Iacobi Sannazarii Opera omnia latine scripta, nuper edita. 

Venice, heirs of Aldus Manutius and Andreas Asulanus, September 1535. 

8vo, ff. 40, 63, [1 (colophon)]; F7 misbound after F2; part-title to ‘Elegiarum’, woodcut Aldine device to title and verso of colophon leaf; loss to blank lower half of final leaf with old repair, occasional light dampstain to margins, title a little dusty, small wormhole to upper margin of quires A-F (not affecting text); nonetheless a good copy in eighteenth-century Italian vellum over boards, gilt red morocco lettering-piece to spine; lettering-piece slightly chipped; partially erased early ink inscription to title (‘… Nicolas …’)and marginal note to f. 232v (trimmed), later ink ownership inscription of Garnet Smith dated 1894 to front free endpaper.


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Enlarged posthumous Aldine edition of the collected Latin works of the Neapolitan poet Jacopo Sannazaro. 

The Neapolitan poet Sannazaro (1458–1530), celebrated as the author of the vernacular Arcadia and father of the sixteenth-century genre of pastoral romance, later turned to Latin verse in a testament to Virgil’s enduring influence and a ‘confirmation of his allegiance to Christian humanism’ (Putnam (2011), p. 73).  The present volume contains his three-part Christian epic De Partu Virginis, followed by his lamentation on the death of Christ, five eclogues known collectively as the Eclogae Piscatoriae (in which the shepherds of Virgil’s Eclogues are replaced by Neapolitan fishermen), the poem ‘Salices’ in imitation of Ovid’s Metamorphoses, and epigrams and elegies in three books.  De Partu Virginis is especially notable for its degree of pictorial imagination, presenting highly visual descriptions of events as the Visitation and the Nativity.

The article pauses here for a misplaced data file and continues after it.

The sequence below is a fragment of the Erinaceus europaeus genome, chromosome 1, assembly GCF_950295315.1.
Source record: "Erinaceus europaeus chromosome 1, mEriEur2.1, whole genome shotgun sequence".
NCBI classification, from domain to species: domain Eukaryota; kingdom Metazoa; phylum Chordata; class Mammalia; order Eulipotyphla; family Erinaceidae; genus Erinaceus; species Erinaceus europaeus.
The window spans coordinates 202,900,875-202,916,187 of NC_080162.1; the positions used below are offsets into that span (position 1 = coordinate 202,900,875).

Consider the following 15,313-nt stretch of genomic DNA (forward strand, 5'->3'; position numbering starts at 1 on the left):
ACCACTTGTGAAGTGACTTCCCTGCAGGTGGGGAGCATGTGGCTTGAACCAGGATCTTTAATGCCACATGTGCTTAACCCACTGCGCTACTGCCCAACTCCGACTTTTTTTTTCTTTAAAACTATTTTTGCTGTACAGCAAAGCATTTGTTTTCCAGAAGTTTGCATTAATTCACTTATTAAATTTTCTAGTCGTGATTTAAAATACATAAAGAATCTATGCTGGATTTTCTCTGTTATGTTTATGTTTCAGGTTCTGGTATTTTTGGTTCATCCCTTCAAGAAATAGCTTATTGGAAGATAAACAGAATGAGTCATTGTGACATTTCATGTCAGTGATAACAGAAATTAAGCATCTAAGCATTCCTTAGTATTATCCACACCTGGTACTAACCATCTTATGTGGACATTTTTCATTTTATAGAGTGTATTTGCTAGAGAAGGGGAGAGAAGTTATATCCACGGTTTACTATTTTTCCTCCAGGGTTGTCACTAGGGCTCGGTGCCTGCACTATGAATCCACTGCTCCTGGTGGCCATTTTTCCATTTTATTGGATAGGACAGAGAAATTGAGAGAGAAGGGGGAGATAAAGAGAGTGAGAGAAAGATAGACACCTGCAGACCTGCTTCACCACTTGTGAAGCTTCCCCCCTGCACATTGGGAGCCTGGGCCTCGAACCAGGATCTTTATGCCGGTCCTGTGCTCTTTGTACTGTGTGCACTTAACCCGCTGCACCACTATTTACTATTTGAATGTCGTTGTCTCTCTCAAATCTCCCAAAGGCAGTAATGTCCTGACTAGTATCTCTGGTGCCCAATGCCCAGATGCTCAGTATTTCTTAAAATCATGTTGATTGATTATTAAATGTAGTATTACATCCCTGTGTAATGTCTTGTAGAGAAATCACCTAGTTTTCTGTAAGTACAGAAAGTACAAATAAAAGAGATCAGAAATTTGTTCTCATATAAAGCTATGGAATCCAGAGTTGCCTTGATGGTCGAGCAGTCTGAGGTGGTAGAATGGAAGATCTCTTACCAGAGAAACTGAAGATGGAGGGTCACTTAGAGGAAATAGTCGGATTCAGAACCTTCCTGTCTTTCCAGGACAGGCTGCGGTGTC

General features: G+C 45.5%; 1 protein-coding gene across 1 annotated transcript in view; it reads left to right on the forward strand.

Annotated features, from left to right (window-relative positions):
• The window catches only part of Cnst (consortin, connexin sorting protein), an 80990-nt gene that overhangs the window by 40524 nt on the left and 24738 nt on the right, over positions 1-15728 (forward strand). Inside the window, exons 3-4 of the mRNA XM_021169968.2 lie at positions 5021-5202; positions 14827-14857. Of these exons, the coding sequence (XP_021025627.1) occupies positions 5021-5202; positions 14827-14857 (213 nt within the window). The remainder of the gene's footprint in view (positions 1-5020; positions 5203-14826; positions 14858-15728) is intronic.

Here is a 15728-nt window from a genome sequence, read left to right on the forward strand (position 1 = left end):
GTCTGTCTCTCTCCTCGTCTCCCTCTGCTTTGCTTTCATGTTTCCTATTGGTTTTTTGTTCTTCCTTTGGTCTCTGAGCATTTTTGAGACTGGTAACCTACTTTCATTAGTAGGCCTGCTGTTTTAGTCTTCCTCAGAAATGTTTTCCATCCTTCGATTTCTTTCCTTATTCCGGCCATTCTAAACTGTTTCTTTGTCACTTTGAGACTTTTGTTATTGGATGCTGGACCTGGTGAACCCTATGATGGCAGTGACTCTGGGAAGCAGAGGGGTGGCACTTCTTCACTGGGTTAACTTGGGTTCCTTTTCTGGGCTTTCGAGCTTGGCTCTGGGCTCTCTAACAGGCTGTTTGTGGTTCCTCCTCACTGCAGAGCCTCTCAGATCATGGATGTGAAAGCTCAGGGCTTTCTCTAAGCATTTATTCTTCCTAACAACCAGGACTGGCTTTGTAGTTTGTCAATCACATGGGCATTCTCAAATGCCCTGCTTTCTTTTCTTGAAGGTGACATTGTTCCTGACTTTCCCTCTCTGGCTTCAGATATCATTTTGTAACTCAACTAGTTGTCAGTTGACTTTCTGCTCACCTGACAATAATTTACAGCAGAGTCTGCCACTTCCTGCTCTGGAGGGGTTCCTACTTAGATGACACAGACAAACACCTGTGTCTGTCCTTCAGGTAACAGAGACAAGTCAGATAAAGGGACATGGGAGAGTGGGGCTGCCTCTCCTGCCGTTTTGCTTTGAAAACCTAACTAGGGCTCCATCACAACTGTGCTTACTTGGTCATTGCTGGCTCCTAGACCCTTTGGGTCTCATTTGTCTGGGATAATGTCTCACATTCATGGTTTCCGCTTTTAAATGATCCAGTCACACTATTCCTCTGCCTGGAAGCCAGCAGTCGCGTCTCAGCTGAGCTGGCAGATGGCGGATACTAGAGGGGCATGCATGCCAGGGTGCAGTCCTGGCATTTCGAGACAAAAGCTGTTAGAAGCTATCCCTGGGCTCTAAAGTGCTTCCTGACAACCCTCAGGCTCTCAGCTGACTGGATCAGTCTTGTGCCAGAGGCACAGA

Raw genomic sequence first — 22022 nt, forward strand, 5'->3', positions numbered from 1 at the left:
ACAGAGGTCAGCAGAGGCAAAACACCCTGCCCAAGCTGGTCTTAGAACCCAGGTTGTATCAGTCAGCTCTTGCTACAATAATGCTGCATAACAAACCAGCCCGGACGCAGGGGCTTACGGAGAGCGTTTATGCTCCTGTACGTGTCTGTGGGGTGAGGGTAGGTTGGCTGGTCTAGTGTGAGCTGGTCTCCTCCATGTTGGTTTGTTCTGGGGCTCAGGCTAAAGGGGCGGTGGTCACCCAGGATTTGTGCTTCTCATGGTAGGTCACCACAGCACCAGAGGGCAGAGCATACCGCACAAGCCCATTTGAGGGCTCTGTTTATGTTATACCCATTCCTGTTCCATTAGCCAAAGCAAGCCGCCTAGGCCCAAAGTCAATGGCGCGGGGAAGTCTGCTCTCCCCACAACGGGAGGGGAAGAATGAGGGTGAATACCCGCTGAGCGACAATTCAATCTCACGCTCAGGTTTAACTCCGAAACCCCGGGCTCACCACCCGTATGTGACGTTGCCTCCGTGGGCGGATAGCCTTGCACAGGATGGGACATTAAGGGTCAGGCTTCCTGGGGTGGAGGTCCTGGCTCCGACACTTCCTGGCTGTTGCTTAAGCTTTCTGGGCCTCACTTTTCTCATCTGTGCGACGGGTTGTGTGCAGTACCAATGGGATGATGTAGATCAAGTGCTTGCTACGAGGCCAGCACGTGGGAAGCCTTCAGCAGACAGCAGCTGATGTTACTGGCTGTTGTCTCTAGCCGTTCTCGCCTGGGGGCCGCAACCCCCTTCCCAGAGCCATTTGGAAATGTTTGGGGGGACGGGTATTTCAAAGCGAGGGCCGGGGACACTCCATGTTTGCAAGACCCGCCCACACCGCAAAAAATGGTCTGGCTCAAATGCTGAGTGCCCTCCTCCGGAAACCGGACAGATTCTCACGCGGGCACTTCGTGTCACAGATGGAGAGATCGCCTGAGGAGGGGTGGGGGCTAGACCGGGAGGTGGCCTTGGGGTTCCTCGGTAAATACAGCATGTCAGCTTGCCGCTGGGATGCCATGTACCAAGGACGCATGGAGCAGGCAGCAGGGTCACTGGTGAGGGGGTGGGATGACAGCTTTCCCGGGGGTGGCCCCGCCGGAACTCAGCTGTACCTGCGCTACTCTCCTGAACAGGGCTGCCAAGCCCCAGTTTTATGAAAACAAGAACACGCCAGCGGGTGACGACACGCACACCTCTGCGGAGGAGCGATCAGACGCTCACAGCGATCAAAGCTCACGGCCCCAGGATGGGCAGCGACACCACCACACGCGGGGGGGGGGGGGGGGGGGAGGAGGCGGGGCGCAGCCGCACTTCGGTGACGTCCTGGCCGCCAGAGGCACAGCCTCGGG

Sannazaro’s Latin works, which seamlessly juxtapose pagan and Christian themes and modes of thought, strike a fine balance between innovation and inspiration, whilst his epigrams blend classical inspiration with contemporary politics.  Several epigrams express disdain for Rodrigo Borgia (later Alexander VI, r. 1492-1503) and his son Cesare, ‘the apple of his father’s eye and his sister’s … that mistress of cities, the ruin, disease, and doom of his brothers’ (f. 35r, trans. Putnam (2009), pp. 289-91).  His disdain for the ruling dynasty of his day is made particularly plain in his most famous epigram, a particularly venomous invective directed at Alexander VI issued after the body of his son Giovanni Borgia was fished from the Tiber, in which the Pope, who rather suspiciously suspended inquiries into the murder after only a week, is described as a ‘fisher of men’ (f. 41r trans.). 

Adams S-313; Ahmanson-Murphy 279; BM STC Italian; Brunet V, 127; Kallendorf 255; Renouard 114:3; see Putnam, Sannazaro (2009) and ‘Virgil and Sannazaro’s Ekphrastic Vision’ in Ramus 40, no. 1 (2011), pp. 73-86. 

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